On 15 March 2017, the CJEU delivered its judgment in case C-528/15 Al Chodor, which related to detention under the Dublin III Regulation. The Court decided that Member States are required to establish objective criteria of a “risk of absconding” in a binding provision of general application (for example, in a regulation or legislation) and that, in the lack of such a provision, the detention of asylum seekers on this ground should be considered unlawful.

The Supreme Administrative Court of the Czech Republic requested a preliminary ruling from the CJEU on a case concerning three Iraqi nationals of Kurdish origin who fled persecution from the Islamic State. They crossed from Turkey to Greece and intended to continue their way to Germany. In Hungary, they were fingerprinted and sent to a refugee camp for two days before continuing their journey. In the Czech Republic, they were stopped by the police and detained pending their transfer to Hungary, following the procedure under the Dublin III Regulation. Under this Regulation, Member States can detain asylum seekers in order to ensure a transfer to a responsible Member State when there is a significant risk that the applicant will abscond. However, not all MS define in law the criteria to establish a “risk of absconding”.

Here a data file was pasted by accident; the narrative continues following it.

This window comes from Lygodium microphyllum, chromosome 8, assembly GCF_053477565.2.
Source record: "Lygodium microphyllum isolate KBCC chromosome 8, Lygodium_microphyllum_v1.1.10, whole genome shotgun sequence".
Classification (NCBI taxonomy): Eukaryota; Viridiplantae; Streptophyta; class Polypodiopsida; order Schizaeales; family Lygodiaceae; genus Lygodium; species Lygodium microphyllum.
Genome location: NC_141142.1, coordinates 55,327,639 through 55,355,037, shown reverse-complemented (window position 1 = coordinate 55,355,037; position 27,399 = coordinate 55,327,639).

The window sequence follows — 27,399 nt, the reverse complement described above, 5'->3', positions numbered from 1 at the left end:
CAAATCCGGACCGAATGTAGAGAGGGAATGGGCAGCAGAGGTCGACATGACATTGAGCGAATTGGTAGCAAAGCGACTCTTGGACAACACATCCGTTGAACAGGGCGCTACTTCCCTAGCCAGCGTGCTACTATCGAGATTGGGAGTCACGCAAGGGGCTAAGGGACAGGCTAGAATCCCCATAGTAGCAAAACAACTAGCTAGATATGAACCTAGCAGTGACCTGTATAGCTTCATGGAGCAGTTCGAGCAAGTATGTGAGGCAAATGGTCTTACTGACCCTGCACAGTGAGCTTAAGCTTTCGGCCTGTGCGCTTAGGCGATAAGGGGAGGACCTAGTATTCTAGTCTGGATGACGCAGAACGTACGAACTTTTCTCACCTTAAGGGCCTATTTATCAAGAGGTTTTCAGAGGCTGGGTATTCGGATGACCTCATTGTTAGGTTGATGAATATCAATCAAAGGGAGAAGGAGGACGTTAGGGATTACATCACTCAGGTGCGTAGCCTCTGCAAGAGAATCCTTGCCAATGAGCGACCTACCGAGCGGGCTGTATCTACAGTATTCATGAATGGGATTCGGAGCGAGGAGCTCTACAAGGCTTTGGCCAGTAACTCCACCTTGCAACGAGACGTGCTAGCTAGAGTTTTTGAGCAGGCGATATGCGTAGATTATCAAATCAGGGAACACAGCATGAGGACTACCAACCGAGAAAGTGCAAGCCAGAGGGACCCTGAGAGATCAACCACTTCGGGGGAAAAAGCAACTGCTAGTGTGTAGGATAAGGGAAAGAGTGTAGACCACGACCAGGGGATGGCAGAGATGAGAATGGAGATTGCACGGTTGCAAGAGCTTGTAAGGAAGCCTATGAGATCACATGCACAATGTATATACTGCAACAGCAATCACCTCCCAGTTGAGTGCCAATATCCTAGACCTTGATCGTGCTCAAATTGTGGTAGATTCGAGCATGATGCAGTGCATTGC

The CJEU found that detention under Dublin III in the absence of objective criteria to determine a “risk of absconding” is unlawful. The Court noted that any measure on deprivation of liberty must be accessible, precise and foreseeable, as required by Article 6 of the EU Charter of Fundamental Rights interpreted in light of the case-law of the European Court of Human Rights.

There are substantial differences in the way Member States use the “significant risk of absconding” criterion to detain asylum seekers. In a 2015 Legal Briefing, ECRE raised its concerns over the broad implementation of this criterion throughout EU, which has direct impact on asylum seekers rights. Following the judgment, the UK Home Office issued a regulation laying down the criteria to be considered when identifying a significant risk of absconding.

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Photo: Michael Coghlan